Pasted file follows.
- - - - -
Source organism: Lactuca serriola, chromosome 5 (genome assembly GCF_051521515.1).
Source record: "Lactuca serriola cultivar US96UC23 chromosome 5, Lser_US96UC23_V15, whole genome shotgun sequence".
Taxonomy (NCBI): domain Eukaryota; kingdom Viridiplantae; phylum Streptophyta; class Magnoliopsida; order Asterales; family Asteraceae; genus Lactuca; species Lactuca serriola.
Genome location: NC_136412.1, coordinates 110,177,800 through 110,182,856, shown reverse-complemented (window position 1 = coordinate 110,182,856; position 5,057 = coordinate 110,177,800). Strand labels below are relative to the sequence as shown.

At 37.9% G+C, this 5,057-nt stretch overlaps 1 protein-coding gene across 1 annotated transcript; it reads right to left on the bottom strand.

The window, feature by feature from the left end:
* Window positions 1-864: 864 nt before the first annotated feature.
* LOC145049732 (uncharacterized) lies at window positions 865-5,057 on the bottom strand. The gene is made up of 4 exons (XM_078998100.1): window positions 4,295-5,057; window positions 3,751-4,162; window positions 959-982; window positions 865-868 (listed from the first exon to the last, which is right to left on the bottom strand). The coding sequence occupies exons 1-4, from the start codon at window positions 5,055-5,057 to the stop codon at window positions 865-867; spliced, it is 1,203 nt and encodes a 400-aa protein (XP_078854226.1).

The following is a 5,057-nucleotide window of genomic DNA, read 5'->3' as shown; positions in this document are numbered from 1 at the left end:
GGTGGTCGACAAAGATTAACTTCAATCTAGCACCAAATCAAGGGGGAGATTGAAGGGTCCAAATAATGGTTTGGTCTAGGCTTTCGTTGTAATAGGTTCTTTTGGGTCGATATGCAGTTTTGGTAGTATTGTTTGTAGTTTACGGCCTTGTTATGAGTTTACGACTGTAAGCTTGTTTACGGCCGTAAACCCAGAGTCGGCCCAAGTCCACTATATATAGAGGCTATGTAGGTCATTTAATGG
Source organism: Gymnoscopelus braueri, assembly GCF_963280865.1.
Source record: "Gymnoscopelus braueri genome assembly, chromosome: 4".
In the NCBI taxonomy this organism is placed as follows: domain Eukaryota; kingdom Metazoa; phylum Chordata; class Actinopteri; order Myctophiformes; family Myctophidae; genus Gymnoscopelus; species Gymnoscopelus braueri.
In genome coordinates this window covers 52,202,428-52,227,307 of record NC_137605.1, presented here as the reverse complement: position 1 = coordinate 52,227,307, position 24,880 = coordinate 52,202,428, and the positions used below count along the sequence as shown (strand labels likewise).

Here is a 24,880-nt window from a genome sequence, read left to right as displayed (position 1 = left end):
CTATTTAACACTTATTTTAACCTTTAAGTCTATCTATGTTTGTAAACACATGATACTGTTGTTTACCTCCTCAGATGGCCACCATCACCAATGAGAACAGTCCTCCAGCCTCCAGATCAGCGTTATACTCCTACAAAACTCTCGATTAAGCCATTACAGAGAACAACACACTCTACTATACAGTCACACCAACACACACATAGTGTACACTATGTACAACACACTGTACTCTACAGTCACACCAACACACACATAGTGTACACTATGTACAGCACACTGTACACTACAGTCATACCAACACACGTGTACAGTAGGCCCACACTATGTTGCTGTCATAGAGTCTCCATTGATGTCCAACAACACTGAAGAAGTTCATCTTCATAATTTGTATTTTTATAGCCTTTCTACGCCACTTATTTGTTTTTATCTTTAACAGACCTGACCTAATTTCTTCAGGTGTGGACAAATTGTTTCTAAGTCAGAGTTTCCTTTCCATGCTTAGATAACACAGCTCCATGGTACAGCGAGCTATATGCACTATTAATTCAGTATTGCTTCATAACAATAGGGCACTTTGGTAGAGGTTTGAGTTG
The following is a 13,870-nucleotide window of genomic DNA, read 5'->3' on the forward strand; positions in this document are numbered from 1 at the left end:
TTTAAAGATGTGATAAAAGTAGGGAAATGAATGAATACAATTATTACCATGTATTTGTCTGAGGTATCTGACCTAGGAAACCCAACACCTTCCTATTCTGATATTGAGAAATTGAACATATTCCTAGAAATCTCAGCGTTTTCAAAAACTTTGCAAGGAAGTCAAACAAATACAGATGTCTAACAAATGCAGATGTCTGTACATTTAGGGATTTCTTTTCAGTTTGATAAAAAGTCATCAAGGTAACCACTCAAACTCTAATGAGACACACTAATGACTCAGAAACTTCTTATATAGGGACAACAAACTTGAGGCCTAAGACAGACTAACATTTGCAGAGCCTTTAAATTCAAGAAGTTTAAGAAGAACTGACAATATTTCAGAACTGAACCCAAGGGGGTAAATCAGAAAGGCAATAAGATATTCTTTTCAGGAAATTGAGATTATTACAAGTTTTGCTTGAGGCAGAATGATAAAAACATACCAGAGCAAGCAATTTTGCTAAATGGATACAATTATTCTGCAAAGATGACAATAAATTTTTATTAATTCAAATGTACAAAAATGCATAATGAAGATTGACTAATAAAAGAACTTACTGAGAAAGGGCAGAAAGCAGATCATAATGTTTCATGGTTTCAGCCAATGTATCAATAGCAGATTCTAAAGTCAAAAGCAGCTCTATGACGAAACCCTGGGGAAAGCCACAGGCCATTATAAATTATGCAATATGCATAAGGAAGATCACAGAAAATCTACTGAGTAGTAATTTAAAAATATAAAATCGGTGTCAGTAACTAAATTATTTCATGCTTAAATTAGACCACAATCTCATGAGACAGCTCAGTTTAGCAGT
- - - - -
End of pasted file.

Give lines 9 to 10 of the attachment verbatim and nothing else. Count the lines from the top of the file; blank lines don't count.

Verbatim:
The following is a 5,057-nucleotide window of genomic DNA, read 5'->3' as shown; positions in this document are numbered from 1 at the left end:
GGTGGTCGACAAAGATTAACTTCAATCTAGCACCAAATCAAGGGGGAGATTGAAGGGTCCAAATAATGGTTTGGTCTAGGCTTTCGTTGTAATAGGTTCTTTTGGGTCGATATGCAGTTTTGGTAGTATTGTTTGTAGTTTACGGCCTTGTTATGAGTTTACGACTGTAAGCTTGTTTACGGCCGTAAACCCAGAGTCGGCCCAAGTCCACTATATATAGAGGCTATGTAGGTCATTTAATGG